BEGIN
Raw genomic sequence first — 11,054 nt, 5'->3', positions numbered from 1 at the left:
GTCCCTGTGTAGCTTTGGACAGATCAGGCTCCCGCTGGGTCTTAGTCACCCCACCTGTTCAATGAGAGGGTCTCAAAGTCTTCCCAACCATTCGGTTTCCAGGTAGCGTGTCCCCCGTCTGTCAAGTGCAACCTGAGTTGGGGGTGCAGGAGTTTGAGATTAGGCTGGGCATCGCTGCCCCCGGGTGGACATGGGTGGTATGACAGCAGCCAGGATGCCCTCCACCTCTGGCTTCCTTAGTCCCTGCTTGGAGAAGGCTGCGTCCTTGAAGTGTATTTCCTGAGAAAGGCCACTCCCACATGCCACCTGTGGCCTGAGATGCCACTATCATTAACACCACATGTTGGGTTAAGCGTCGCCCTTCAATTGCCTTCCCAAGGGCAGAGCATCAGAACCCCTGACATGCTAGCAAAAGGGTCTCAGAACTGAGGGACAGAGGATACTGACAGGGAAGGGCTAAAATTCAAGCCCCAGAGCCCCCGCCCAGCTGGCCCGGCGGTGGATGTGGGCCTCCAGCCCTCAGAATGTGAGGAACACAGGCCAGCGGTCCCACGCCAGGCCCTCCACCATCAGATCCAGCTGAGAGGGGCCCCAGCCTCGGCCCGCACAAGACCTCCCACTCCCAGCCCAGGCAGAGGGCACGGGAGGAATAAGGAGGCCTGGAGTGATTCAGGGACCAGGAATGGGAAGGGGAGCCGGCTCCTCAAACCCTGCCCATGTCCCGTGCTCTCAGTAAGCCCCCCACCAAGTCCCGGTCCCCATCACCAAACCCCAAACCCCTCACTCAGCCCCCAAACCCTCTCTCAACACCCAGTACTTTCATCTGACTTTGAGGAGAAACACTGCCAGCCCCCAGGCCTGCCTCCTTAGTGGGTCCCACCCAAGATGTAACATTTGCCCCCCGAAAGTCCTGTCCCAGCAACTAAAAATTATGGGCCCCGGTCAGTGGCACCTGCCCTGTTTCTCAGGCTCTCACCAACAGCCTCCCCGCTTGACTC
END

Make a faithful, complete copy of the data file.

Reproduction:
Raw genomic sequence first — 11,054 nt, 5'->3', positions numbered from 1 at the left:
GTCCCTGTGTAGCTTTGGACAGATCAGGCTCCCGCTGGGTCTTAGTCACCCCACCTGTTCAATGAGAGGGTCTCAAAGTCTTCCCAACCATTCGGTTTCCAGGTAGCGTGTCCCCCGTCTGTCAAGTGCAACCTGAGTTGGGGGTGCAGGAGTTTGAGATTAGGCTGGGCATCGCTGCCCCCGGGTGGACATGGGTGGTATGACAGCAGCCAGGATGCCCTCCACCTCTGGCTTCCTTAGTCCCTGCTTGGAGAAGGCTGCGTCCTTGAAGTGTATTTCCTGAGAAAGGCCACTCCCACATGCCACCTGTGGCCTGAGATGCCACTATCATTAACACCACATGTTGGGTTAAGCGTCGCCCTTCAATTGCCTTCCCAAGGGCAGAGCATCAGAACCCCTGACATGCTAGCAAAAGGGTCTCAGAACTGAGGGACAGAGGATACTGACAGGGAAGGGCTAAAATTCAAGCCCCAGAGCCCCCGCCCAGCTGGCCCGGCGGTGGATGTGGGCCTCCAGCCCTCAGAATGTGAGGAACACAGGCCAGCGGTCCCACGCCAGGCCCTCCACCATCAGATCCAGCTGAGAGGGGCCCCAGCCTCGGCCCGCACAAGACCTCCCACTCCCAGCCCAGGCAGAGGGCACGGGAGGAATAAGGAGGCCTGGAGTGATTCAGGGACCAGGAATGGGAAGGGGAGCCGGCTCCTCAAACCCTGCCCATGTCCCGTGCTCTCAGTAAGCCCCCCACCAAGTCCCGGTCCCCATCACCAAACCCCAAACCCCTCACTCAGCCCCCAAACCCTCTCTCAACACCCAGTACTTTCATCTGACTTTGAGGAGAAACACTGCCAGCCCCCAGGCCTGCCTCCTTAGTGGGTCCCACCCAAGATGTAACATTTGCCCCCCGAAAGTCCTGTCCCAGCAACTAAAAATTATGGGCCCCGGTCAGTGGCACCTGCCCTGTTTCTCAGGCTCTCACCAACAGCCTCCCCGCTTGACTC